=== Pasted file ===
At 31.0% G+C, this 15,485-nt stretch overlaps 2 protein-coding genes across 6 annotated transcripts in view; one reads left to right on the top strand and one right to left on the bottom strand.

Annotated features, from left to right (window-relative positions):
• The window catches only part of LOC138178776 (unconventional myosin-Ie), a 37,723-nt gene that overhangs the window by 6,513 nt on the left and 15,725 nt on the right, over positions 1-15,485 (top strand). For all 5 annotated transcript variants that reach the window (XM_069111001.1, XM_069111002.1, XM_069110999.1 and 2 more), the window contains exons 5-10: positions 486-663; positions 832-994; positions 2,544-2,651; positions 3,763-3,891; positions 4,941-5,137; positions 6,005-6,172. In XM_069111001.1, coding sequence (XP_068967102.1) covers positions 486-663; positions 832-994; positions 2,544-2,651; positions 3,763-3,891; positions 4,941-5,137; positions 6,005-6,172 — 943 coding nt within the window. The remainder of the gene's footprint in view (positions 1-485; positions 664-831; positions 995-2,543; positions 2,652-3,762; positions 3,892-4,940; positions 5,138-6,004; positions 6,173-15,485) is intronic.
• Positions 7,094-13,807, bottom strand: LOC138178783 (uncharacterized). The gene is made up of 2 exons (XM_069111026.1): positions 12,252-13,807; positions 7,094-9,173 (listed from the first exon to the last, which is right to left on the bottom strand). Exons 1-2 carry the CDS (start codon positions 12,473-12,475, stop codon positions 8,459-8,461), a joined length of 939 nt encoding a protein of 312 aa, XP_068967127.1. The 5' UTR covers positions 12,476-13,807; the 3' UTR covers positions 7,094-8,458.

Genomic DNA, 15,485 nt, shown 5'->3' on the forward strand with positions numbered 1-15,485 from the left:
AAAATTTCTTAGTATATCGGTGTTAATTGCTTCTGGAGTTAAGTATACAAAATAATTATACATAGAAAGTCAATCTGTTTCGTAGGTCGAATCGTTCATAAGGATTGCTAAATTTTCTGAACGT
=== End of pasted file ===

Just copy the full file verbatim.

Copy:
At 31.0% G+C, this 15,485-nt stretch overlaps 2 protein-coding genes across 6 annotated transcripts in view; one reads left to right on the top strand and one right to left on the bottom strand.

Annotated features, from left to right (window-relative positions):
• The window catches only part of LOC138178776 (unconventional myosin-Ie), a 37,723-nt gene that overhangs the window by 6,513 nt on the left and 15,725 nt on the right, over positions 1-15,485 (top strand). For all 5 annotated transcript variants that reach the window (XM_069111001.1, XM_069111002.1, XM_069110999.1 and 2 more), the window contains exons 5-10: positions 486-663; positions 832-994; positions 2,544-2,651; positions 3,763-3,891; positions 4,941-5,137; positions 6,005-6,172. In XM_069111001.1, coding sequence (XP_068967102.1) covers positions 486-663; positions 832-994; positions 2,544-2,651; positions 3,763-3,891; positions 4,941-5,137; positions 6,005-6,172 — 943 coding nt within the window. The remainder of the gene's footprint in view (positions 1-485; positions 664-831; positions 995-2,543; positions 2,652-3,762; positions 3,892-4,940; positions 5,138-6,004; positions 6,173-15,485) is intronic.
• Positions 7,094-13,807, bottom strand: LOC138178783 (uncharacterized). The gene is made up of 2 exons (XM_069111026.1): positions 12,252-13,807; positions 7,094-9,173 (listed from the first exon to the last, which is right to left on the bottom strand). Exons 1-2 carry the CDS (start codon positions 12,473-12,475, stop codon positions 8,459-8,461), a joined length of 939 nt encoding a protein of 312 aa, XP_068967127.1. The 5' UTR covers positions 12,476-13,807; the 3' UTR covers positions 7,094-8,458.

Genomic DNA, 15,485 nt, shown 5'->3' on the forward strand with positions numbered 1-15,485 from the left:
AAAATTTCTTAGTATATCGGTGTTAATTGCTTCTGGAGTTAAGTATACAAAATAATTATACATAGAAAGTCAATCTGTTTCGTAGGTCGAATCGTTCATAAGGATTGCTAAATTTTCTGAACGT